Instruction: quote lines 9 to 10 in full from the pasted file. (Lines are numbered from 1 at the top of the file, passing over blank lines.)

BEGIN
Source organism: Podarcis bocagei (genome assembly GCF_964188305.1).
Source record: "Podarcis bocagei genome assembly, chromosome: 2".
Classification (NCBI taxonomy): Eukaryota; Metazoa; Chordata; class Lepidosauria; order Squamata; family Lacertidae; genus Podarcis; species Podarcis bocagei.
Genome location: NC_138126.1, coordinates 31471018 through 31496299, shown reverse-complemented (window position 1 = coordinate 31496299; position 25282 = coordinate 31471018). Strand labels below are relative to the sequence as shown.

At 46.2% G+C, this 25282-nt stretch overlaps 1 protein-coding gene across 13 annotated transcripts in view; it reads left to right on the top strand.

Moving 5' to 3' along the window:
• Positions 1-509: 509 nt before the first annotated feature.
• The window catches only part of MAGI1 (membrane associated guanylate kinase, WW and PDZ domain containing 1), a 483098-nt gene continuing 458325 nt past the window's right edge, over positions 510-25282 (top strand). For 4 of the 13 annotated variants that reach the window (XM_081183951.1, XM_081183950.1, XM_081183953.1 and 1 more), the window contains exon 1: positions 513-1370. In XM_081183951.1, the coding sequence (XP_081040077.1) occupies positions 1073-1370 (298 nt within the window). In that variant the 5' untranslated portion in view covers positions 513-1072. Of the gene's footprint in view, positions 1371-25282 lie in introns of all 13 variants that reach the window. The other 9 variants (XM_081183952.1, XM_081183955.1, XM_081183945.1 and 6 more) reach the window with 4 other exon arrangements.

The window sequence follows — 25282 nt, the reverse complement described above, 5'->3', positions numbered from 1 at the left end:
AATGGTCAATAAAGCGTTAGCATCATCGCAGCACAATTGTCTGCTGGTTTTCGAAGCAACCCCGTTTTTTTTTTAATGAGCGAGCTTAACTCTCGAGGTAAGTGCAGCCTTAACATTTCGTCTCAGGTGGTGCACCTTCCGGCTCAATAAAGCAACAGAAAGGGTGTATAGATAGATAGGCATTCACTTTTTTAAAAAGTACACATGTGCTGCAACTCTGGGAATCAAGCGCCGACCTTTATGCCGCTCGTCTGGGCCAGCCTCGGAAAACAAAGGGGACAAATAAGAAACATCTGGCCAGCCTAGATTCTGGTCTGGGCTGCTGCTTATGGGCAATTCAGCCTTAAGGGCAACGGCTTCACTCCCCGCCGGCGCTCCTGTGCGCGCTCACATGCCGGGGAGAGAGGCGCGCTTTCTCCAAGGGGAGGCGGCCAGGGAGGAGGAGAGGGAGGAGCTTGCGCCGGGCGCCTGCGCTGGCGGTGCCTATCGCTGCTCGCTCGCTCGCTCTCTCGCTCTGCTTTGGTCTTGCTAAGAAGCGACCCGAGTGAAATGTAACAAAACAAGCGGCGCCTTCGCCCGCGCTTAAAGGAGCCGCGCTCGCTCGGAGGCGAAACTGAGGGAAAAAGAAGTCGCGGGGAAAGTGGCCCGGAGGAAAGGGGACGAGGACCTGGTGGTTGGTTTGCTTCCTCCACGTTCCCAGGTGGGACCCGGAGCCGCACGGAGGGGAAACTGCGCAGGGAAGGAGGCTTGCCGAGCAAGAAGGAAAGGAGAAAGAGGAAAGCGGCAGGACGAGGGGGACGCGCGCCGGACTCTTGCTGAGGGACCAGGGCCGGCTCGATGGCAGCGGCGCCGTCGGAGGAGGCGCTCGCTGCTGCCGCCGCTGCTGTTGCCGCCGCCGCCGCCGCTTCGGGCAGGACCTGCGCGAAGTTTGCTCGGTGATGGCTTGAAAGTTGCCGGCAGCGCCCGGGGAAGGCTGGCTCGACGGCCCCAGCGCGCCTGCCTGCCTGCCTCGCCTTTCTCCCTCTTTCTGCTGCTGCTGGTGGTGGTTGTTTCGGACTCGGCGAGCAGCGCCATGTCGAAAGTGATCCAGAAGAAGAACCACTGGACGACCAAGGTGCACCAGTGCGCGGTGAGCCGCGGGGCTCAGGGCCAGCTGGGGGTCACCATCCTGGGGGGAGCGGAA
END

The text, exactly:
The window sequence follows — 25282 nt, the reverse complement described above, 5'->3', positions numbered from 1 at the left end:
AATGGTCAATAAAGCGTTAGCATCATCGCAGCACAATTGTCTGCTGGTTTTCGAAGCAACCCCGTTTTTTTTTTAATGAGCGAGCTTAACTCTCGAGGTAAGTGCAGCCTTAACATTTCGTCTCAGGTGGTGCACCTTCCGGCTCAATAAAGCAACAGAAAGGGTGTATAGATAGATAGGCATTCACTTTTTTAAAAAGTACACATGTGCTGCAACTCTGGGAATCAAGCGCCGACCTTTATGCCGCTCGTCTGGGCCAGCCTCGGAAAACAAAGGGGACAAATAAGAAACATCTGGCCAGCCTAGATTCTGGTCTGGGCTGCTGCTTATGGGCAATTCAGCCTTAAGGGCAACGGCTTCACTCCCCGCCGGCGCTCCTGTGCGCGCTCACATGCCGGGGAGAGAGGCGCGCTTTCTCCAAGGGGAGGCGGCCAGGGAGGAGGAGAGGGAGGAGCTTGCGCCGGGCGCCTGCGCTGGCGGTGCCTATCGCTGCTCGCTCGCTCGCTCTCTCGCTCTGCTTTGGTCTTGCTAAGAAGCGACCCGAGTGAAATGTAACAAAACAAGCGGCGCCTTCGCCCGCGCTTAAAGGAGCCGCGCTCGCTCGGAGGCGAAACTGAGGGAAAAAGAAGTCGCGGGGAAAGTGGCCCGGAGGAAAGGGGACGAGGACCTGGTGGTTGGTTTGCTTCCTCCACGTTCCCAGGTGGGACCCGGAGCCGCACGGAGGGGAAACTGCGCAGGGAAGGAGGCTTGCCGAGCAAGAAGGAAAGGAGAAAGAGGAAAGCGGCAGGACGAGGGGGACGCGCGCCGGACTCTTGCTGAGGGACCAGGGCCGGCTCGATGGCAGCGGCGCCGTCGGAGGAGGCGCTCGCTGCTGCCGCCGCTGCTGTTGCCGCCGCCGCCGCCGCTTCGGGCAGGACCTGCGCGAAGTTTGCTCGGTGATGGCTTGAAAGTTGCCGGCAGCGCCCGGGGAAGGCTGGCTCGACGGCCCCAGCGCGCCTGCCTGCCTGCCTCGCCTTTCTCCCTCTTTCTGCTGCTGCTGGTGGTGGTTGTTTCGGACTCGGCGAGCAGCGCCATGTCGAAAGTGATCCAGAAGAAGAACCACTGGACGACCAAGGTGCACCAGTGCGCGGTGAGCCGCGGGGCTCAGGGCCAGCTGGGGGTCACCATCCTGGGGGGAGCGGAA